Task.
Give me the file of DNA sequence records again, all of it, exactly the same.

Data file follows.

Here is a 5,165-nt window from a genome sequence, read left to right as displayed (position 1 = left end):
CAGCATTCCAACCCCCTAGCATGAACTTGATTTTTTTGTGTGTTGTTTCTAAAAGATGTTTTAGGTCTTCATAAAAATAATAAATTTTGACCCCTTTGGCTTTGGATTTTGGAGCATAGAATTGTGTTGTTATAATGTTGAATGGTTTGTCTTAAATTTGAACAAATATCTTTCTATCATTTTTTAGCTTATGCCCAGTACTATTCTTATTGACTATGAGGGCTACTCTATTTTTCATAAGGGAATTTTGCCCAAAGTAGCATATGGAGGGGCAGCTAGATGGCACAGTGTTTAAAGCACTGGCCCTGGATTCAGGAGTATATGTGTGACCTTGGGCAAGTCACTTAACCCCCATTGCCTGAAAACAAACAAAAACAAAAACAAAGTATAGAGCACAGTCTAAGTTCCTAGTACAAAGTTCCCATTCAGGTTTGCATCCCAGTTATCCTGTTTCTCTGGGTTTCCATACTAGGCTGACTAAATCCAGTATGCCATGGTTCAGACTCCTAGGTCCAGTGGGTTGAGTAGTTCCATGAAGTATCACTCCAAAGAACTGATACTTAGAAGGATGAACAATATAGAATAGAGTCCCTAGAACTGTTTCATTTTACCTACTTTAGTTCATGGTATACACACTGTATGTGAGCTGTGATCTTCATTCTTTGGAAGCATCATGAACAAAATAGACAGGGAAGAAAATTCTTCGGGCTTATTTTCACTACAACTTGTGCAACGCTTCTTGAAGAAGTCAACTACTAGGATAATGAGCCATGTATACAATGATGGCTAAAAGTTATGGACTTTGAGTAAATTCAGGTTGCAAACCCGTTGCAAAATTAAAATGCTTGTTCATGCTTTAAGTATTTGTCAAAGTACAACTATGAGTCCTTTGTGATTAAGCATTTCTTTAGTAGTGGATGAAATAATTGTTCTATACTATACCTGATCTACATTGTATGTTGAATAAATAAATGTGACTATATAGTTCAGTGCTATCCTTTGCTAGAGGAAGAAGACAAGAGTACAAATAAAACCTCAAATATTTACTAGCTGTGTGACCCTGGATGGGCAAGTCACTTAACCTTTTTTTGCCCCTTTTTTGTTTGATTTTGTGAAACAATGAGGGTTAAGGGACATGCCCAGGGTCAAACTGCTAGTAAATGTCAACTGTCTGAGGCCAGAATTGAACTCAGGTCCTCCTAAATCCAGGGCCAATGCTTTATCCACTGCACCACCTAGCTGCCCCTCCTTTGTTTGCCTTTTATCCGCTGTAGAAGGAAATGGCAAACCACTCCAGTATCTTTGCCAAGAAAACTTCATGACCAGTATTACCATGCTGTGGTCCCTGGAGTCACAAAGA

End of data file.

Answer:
Here is a 5,165-nt window from a genome sequence, read left to right as displayed (position 1 = left end):
CAGCATTCCAACCCCCTAGCATGAACTTGATTTTTTTGTGTGTTGTTTCTAAAAGATGTTTTAGGTCTTCATAAAAATAATAAATTTTGACCCCTTTGGCTTTGGATTTTGGAGCATAGAATTGTGTTGTTATAATGTTGAATGGTTTGTCTTAAATTTGAACAAATATCTTTCTATCATTTTTTAGCTTATGCCCAGTACTATTCTTATTGACTATGAGGGCTACTCTATTTTTCATAAGGGAATTTTGCCCAAAGTAGCATATGGAGGGGCAGCTAGATGGCACAGTGTTTAAAGCACTGGCCCTGGATTCAGGAGTATATGTGTGACCTTGGGCAAGTCACTTAACCCCCATTGCCTGAAAACAAACAAAAACAAAAACAAAGTATAGAGCACAGTCTAAGTTCCTAGTACAAAGTTCCCATTCAGGTTTGCATCCCAGTTATCCTGTTTCTCTGGGTTTCCATACTAGGCTGACTAAATCCAGTATGCCATGGTTCAGACTCCTAGGTCCAGTGGGTTGAGTAGTTCCATGAAGTATCACTCCAAAGAACTGATACTTAGAAGGATGAACAATATAGAATAGAGTCCCTAGAACTGTTTCATTTTACCTACTTTAGTTCATGGTATACACACTGTATGTGAGCTGTGATCTTCATTCTTTGGAAGCATCATGAACAAAATAGACAGGGAAGAAAATTCTTCGGGCTTATTTTCACTACAACTTGTGCAACGCTTCTTGAAGAAGTCAACTACTAGGATAATGAGCCATGTATACAATGATGGCTAAAAGTTATGGACTTTGAGTAAATTCAGGTTGCAAACCCGTTGCAAAATTAAAATGCTTGTTCATGCTTTAAGTATTTGTCAAAGTACAACTATGAGTCCTTTGTGATTAAGCATTTCTTTAGTAGTGGATGAAATAATTGTTCTATACTATACCTGATCTACATTGTATGTTGAATAAATAAATGTGACTATATAGTTCAGTGCTATCCTTTGCTAGAGGAAGAAGACAAGAGTACAAATAAAACCTCAAATATTTACTAGCTGTGTGACCCTGGATGGGCAAGTCACTTAACCTTTTTTTGCCCCTTTTTTGTTTGATTTTGTGAAACAATGAGGGTTAAGGGACATGCCCAGGGTCAAACTGCTAGTAAATGTCAACTGTCTGAGGCCAGAATTGAACTCAGGTCCTCCTAAATCCAGGGCCAATGCTTTATCCACTGCACCACCTAGCTGCCCCTCCTTTGTTTGCCTTTTATCCGCTGTAGAAGGAAATGGCAAACCACTCCAGTATCTTTGCCAAGAAAACTTCATGACCAGTATTACCATGCTGTGGTCCCTGGAGTCACAAAGA